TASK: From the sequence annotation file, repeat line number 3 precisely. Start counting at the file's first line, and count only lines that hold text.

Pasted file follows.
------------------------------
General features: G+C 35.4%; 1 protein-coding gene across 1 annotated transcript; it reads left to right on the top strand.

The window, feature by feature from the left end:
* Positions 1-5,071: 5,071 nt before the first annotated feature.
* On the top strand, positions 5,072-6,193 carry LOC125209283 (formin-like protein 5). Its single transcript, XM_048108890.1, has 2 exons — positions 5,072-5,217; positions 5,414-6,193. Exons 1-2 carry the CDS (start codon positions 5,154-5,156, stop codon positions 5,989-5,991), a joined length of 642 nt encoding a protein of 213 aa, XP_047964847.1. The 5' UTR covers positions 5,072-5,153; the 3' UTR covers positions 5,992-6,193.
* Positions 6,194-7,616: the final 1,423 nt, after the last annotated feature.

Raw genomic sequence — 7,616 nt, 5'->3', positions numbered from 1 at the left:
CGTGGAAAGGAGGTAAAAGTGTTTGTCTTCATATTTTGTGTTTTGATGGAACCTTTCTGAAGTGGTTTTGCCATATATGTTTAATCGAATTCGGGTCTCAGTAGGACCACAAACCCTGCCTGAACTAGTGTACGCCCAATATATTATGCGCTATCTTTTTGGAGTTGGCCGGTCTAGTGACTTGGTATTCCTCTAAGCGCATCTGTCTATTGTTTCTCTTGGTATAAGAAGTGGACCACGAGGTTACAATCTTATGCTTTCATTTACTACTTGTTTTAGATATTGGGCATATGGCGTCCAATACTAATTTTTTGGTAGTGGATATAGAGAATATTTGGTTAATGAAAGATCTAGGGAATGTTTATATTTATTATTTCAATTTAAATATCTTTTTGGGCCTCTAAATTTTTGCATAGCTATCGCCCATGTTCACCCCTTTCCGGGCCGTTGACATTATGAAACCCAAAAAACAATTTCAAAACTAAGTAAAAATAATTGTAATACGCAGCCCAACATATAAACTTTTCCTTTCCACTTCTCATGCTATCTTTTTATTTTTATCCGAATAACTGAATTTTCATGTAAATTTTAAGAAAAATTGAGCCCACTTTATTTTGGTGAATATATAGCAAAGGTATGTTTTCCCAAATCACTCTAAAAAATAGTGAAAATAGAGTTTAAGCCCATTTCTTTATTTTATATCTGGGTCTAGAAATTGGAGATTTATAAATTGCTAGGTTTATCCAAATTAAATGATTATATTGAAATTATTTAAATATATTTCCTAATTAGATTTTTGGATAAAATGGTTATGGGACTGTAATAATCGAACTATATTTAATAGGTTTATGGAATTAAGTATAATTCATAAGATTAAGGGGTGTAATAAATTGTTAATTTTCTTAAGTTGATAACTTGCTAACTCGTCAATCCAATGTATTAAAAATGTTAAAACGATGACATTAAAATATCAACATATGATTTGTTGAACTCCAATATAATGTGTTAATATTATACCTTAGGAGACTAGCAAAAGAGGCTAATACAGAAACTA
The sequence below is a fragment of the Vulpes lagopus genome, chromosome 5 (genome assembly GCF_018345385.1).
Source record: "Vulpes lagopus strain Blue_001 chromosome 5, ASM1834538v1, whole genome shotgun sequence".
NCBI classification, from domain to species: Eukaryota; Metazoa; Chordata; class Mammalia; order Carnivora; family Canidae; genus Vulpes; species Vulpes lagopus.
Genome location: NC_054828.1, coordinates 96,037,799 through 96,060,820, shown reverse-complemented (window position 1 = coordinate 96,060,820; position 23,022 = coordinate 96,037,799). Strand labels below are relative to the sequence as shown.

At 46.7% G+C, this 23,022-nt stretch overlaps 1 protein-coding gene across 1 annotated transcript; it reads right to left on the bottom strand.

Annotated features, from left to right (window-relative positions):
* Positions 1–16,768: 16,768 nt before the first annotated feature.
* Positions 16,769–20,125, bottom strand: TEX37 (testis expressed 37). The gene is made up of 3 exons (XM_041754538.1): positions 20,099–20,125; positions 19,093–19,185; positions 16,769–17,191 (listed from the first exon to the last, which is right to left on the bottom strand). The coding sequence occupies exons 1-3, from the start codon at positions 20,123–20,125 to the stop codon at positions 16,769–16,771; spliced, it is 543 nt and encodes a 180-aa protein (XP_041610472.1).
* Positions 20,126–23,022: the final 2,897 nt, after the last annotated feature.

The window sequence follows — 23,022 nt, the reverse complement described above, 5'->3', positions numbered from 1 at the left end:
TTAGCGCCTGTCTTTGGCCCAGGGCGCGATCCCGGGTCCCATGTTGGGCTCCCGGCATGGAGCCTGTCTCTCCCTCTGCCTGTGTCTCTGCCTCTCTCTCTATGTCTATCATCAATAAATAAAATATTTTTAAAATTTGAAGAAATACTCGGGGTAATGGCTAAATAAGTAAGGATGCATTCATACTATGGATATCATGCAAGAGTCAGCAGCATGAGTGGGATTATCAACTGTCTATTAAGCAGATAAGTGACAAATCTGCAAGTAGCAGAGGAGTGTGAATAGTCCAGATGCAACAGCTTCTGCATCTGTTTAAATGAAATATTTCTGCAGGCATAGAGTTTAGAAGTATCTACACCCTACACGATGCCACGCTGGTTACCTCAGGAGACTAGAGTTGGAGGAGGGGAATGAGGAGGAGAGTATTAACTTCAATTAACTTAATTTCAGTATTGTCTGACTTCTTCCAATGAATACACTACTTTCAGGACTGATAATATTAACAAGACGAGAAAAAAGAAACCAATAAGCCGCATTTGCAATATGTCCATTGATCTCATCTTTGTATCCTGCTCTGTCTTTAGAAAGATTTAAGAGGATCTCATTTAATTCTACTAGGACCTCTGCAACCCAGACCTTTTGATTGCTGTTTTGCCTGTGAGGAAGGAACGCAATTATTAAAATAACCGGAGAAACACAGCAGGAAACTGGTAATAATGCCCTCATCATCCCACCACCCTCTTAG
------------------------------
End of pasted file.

* Positions 1-5,071: 5,071 nt before the first annotated feature.